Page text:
Notes to SharePoint?

by Glenn Boudreaux


Original article on LinkedIn Pulse.  Reprinted here for those who do not have a linked in account.  GW

Moving IBM Notes applications to Microsoft SharePoint is a very popular prospect at many companies these days.  Microsoft’s insistence about how easily SharePoint can transform your business has fueled many urban myths about what it can do.  One of the worst urban myths is about SharePoint being a robust application development platform.  What follows is my personal journey through this myth.

Executives at my former employer believed that we could easily modernize our older Notes applications by rewriting them on the SharePoint platform.  We attended many planning sessions with Microsoft and business partners.  Those meetings resulted in us following Microsoft’s recommendations to stand up a very robust and impressive SharePoint server farm.  Everything SharePoint was working great, so we supplied executives and other users with templates to create their own document libraries, project collaboration sites, etc.

With SharePoint working as expected, it was time to select a Notes application to migrate.  It was decided that a simple Notes shipping application would perfect as the first thing to move to SharePoint.  Our shipping application was very simple and each Notes document included the obvious fields for “To” and “From” addresses, invoice number, manifest list, attached files, simple approval matrix, and the ability to print labels.  A team of four developers, including myself, was assigned to recreating this in SharePoint.  My task was to export the document details to SQL database records and copy associated file attachments to a network directory share.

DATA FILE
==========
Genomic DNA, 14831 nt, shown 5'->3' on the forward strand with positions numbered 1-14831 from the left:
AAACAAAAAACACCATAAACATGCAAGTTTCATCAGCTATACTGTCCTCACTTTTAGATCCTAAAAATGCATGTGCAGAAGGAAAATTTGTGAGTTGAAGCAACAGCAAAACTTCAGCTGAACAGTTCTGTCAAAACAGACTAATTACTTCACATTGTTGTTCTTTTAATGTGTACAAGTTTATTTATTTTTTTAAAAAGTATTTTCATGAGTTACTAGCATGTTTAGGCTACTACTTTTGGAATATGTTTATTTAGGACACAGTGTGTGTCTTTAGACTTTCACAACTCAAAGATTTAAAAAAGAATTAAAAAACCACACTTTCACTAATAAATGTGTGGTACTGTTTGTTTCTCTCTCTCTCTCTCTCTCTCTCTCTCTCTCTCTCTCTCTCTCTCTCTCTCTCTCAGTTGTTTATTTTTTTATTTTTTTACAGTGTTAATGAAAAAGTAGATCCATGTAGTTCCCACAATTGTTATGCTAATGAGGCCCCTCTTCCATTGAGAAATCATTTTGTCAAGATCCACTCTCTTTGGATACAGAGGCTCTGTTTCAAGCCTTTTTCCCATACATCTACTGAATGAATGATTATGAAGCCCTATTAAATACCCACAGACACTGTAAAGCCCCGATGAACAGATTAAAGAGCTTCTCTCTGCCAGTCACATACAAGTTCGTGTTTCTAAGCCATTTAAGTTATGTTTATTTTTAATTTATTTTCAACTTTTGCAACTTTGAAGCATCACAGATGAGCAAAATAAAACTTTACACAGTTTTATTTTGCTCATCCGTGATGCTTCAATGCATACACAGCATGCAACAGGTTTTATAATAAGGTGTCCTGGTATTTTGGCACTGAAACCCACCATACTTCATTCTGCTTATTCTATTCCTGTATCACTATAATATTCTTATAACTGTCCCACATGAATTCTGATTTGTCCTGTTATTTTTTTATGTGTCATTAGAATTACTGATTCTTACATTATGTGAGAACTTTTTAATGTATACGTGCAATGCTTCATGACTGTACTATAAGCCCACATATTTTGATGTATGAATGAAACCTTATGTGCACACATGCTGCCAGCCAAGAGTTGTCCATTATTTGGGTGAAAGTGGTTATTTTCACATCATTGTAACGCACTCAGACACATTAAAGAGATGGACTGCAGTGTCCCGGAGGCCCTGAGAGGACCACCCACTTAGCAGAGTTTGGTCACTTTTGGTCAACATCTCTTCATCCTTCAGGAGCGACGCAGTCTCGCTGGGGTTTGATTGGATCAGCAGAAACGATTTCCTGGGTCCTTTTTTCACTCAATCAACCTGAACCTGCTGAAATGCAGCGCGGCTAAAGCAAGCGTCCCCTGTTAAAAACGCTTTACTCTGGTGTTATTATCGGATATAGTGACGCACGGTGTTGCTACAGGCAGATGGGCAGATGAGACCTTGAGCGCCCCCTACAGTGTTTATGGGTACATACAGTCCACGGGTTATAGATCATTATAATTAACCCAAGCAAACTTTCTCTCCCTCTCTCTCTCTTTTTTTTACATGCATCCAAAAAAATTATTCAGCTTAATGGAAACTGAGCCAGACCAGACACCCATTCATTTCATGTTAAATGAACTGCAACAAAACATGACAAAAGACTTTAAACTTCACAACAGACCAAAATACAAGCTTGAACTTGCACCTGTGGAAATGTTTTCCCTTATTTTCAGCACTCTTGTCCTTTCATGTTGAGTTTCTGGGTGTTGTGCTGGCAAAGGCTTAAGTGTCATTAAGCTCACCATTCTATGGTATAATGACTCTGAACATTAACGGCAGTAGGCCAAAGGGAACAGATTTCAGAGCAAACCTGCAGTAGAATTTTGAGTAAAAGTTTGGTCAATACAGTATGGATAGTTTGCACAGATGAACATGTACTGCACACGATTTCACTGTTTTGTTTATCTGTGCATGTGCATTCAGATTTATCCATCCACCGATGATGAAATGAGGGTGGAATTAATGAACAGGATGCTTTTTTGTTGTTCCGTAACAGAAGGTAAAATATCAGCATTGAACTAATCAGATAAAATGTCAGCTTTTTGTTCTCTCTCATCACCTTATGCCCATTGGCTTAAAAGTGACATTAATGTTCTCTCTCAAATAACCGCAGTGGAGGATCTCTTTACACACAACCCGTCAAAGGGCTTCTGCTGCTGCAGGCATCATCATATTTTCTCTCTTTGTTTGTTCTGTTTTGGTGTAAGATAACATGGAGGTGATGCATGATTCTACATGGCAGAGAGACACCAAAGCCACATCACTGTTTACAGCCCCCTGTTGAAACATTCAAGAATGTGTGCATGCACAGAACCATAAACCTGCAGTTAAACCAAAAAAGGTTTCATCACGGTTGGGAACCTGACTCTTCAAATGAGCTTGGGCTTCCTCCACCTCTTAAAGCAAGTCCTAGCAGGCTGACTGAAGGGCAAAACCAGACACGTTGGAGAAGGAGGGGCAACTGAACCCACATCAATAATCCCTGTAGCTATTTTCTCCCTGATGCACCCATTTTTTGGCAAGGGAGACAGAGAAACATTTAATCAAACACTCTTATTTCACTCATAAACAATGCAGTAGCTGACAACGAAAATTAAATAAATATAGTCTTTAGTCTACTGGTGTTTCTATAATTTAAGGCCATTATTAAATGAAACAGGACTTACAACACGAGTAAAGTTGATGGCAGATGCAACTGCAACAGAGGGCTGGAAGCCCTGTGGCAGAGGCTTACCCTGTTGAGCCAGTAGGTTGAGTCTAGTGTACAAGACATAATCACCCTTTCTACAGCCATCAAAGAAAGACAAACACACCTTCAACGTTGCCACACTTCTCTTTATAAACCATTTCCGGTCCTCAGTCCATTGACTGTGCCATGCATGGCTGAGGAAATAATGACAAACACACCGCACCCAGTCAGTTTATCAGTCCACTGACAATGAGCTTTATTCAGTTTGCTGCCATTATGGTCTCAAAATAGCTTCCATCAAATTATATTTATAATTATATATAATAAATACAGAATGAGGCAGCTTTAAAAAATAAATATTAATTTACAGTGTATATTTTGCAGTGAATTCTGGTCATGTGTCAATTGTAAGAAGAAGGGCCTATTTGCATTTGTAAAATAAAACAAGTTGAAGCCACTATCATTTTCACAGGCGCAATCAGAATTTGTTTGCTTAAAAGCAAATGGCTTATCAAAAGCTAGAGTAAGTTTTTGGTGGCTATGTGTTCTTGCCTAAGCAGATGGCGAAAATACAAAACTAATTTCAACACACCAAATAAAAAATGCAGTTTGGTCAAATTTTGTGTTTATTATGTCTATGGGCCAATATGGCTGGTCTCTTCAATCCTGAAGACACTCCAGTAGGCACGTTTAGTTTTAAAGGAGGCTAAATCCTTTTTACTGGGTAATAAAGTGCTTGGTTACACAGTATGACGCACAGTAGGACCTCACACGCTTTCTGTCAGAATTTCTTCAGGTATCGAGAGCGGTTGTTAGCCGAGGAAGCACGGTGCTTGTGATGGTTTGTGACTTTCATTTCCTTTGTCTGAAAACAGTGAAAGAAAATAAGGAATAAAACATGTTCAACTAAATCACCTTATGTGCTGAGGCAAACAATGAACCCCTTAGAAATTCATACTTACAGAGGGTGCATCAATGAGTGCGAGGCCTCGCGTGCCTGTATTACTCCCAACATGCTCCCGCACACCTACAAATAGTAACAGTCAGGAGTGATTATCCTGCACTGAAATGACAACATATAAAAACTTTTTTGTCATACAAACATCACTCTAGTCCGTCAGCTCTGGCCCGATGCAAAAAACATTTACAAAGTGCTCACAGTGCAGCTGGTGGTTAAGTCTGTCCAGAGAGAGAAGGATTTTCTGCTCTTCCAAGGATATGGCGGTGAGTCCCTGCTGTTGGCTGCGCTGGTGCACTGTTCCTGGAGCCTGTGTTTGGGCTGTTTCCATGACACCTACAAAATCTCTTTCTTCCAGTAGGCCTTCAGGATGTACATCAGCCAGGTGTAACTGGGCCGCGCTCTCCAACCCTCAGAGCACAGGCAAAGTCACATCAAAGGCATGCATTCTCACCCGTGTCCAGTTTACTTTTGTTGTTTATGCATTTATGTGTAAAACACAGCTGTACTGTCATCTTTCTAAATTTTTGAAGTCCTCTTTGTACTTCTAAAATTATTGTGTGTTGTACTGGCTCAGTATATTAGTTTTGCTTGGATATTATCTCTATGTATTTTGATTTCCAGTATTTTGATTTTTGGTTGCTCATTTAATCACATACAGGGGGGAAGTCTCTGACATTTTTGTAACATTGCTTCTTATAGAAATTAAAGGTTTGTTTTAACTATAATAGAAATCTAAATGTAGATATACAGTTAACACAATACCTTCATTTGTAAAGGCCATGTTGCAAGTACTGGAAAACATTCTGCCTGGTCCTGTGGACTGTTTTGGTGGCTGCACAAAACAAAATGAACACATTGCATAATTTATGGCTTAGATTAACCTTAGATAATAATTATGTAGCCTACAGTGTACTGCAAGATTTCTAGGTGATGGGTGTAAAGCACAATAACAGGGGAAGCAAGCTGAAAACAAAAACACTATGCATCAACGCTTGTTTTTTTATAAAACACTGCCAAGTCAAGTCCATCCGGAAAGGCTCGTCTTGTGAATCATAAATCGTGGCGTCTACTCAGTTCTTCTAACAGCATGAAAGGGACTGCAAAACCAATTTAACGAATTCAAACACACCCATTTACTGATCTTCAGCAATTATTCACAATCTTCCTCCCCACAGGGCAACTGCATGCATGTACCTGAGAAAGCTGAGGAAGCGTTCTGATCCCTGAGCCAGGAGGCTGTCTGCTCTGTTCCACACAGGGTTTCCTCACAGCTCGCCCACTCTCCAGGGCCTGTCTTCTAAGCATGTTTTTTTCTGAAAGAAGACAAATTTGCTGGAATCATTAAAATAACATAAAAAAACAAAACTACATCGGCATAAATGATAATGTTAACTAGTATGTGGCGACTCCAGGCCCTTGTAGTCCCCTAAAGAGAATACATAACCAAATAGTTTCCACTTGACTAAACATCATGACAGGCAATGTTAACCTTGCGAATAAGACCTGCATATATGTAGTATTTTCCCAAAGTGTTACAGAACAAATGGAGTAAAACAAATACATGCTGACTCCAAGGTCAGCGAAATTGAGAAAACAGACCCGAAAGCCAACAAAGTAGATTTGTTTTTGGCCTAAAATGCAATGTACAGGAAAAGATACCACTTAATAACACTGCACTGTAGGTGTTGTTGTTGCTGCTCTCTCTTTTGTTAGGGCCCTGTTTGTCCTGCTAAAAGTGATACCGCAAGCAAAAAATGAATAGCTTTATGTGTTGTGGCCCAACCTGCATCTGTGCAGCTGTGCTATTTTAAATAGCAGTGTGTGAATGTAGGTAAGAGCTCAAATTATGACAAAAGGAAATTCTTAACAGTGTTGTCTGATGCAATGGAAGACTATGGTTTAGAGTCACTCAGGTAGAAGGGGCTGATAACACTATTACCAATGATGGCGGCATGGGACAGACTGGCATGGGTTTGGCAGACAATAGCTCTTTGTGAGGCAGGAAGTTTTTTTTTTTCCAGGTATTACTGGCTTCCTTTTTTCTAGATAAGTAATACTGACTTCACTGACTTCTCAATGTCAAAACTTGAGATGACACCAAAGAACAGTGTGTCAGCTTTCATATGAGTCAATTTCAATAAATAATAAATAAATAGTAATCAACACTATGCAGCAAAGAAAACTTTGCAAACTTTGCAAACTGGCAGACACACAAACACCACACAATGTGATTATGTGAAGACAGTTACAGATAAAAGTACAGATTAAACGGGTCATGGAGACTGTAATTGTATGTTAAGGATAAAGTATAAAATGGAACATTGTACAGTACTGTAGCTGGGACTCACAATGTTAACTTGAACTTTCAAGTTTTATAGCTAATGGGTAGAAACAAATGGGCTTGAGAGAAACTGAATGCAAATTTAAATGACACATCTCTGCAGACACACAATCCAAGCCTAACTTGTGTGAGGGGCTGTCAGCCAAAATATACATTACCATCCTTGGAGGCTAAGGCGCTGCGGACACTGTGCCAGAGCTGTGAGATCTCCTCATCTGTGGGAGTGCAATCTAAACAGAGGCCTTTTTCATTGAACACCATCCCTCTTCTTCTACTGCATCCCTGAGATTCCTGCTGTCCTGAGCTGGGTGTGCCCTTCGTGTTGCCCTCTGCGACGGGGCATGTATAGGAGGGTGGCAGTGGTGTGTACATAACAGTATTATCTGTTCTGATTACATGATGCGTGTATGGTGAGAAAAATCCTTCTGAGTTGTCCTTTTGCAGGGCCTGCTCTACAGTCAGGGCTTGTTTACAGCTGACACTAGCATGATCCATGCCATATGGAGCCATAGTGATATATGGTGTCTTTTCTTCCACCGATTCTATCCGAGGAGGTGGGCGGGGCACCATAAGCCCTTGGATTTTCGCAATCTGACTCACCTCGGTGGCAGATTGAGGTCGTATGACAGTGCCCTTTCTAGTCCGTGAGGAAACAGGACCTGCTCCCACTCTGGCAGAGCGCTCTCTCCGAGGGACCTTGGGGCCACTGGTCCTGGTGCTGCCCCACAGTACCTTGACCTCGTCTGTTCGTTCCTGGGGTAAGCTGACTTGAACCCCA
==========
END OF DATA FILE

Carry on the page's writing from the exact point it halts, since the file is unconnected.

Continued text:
The original Notes shipping application probably took 1-month to develop, test, and deploy.  The SharePoint application was estimated to be a 3-month project, but difficulties in writing the approval matrix pushed the project out to 6-months.  The SharePoint developers successfully tested the new application and were confident it was ready for production.  During our deployment weekend, approximately 80,000 Notes documents were exported to SQL where SharePoint could easily import those records.  The new application was successfully deployed and everyone went his and her way to enjoy the weekend.

On Monday morning everyone was excited to use our new SharePoint shipping application.  The team initially received praise and everybody was happy.  But soon came a flood of complaints about how slow and sluggish the application had become.  Before the end of the day the application was taken offline with everyone trying to diagnose why our robust SharePoint platform was performing so poorly.  Management decided to go back to using the Notes application.

Our research discovered something about SharePoint that was overlooked…the fact that a SharePoint list can only handle about 10,000 records before performance is severely impacted.  How can a platform that can only handle 10,000 records be considered enterprise ready?

The team was ordered to fix the application.  The only way to make that possible was to rewrite it as a .NET web application using SQL for its backend database.  Three months later…the team successfully deployed a new .NET web application that performed very well…but at a high cost with little ROI.

SharePoint is a decent collaboration tool, but it is not a platform for everything.  Beware of the urban myths and do your research before choosing SharePoint as an application development platform.